While the Irish economy grew for the first time since 2007, the last twelve months were very challenging for Irish businesses. Modest growth was fuelled primarily by a relatively strong export performance. Indeed, despite global economic difficulties, Irish export performance has proved quite resilient – reflecting recent improvements in our international competitiveness. There were some signs of stabilisation in the labour market, although employment continued to fall and unemployment continued to increase. Significant consolidation has been achieved in the public finances. Stabilisation, however, does not equate to recovery, and significant competitiveness related risks are highlighted:

 

  • First and foremost, we must continue to restructure our public finances. The consolidation achieved to date has had a positive impact on our current account deficit but further efforts (including broadening of the tax base and reform of the public sector to deliver improved value for money) will be required to return the public finances to a long term sustainable trajectory.
  • Despite current budgetary constraints, Ireland must continue to invest in essential infrastructure such as next generation broadband. Investment in capital projects at a time of economic constraints will require innovative financing solutions.
  • High levels of debt are not just adversely impacting on the Government's ability to fund public services – debt has repercussions for the competitiveness of all sectors of the economy and for wider society, particularly in terms of demand and investment.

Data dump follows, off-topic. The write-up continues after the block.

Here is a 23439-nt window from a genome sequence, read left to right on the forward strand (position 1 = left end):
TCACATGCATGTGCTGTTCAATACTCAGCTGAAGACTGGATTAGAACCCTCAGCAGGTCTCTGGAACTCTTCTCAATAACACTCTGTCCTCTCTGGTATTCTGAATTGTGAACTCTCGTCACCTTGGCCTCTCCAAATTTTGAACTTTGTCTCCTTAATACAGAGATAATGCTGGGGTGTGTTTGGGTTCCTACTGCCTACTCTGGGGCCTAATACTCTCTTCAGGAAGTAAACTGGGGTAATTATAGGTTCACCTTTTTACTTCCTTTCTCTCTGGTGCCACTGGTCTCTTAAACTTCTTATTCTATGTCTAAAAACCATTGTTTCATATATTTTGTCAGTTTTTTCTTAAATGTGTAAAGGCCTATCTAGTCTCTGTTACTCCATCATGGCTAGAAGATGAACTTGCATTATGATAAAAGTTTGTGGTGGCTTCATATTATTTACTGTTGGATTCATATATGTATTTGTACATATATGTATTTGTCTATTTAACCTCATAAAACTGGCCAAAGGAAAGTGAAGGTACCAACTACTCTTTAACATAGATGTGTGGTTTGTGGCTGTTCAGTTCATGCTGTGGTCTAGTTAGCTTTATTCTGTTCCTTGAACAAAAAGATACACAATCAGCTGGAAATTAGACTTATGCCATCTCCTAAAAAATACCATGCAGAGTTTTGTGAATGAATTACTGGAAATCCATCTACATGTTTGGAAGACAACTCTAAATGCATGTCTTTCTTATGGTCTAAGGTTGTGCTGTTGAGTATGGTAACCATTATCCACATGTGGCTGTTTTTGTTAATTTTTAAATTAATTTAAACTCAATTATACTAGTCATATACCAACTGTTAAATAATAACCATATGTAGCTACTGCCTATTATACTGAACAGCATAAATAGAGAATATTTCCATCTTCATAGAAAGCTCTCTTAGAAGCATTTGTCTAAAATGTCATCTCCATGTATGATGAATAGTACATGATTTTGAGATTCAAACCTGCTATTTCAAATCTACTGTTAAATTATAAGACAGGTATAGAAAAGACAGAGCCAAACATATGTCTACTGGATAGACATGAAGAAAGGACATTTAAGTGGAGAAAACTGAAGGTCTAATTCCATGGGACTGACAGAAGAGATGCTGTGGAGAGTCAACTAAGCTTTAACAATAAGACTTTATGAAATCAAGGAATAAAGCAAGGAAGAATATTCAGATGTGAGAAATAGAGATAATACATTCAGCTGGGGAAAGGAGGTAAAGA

• Largely due to cyclical effects (rising unemployment and falling demand creating a period of deflation), Ireland's cost competitiveness has improved. There is a risk that these effects could be quickly eroded and that costs could increase rapidly again in future without structural reform. These risks are greatest in the parts of our economy which are sheltered from international competition and where costs are already out of line internationally.
  • Exports have supported growth to date but Ireland's market share remains at pre-recession levels. As a key driver of growth, Ireland must diversify our export base in order to protect and grow market share.  Skills mismatches persist despite high unemployment. The bursting of the construction bubble has left Ireland with a major skills imbalance – an excess of individuals qualified to work in sectors no longer demanding labour, and shortages of individuals equipped with the necessary skills to work in growth sectors. Long-term unemployment and youth employment are on the rise in Ireland and pose significant threats to competitiveness.
  • Enterprises continue to be challenged by a shortage of credit. Access to credit is essential for enterprises to compete. Unless access to credit improves, firms will be unable to make the productivity-enhancing investments that are necessary if they are to compete successfully in international markets.


Key Findings

Macroeconomic Sustainability

  • Between 2008 and 2011, net exports increased, driven mainly by growth in services and a steep fall in imports (figure 3.3.3). Private consumption, which had fuelled much of Ireland's economic performance over recent years collapsed in 2008 and remains extremely weak. Despite the economic downturn, personal incomes in Ireland remain amongst the highest in the OECD when measured in terms of GDP per capita (Figure 3.1). In terms of GNP per capita, Ireland ranks below the OECD-28 and euro area-16 average.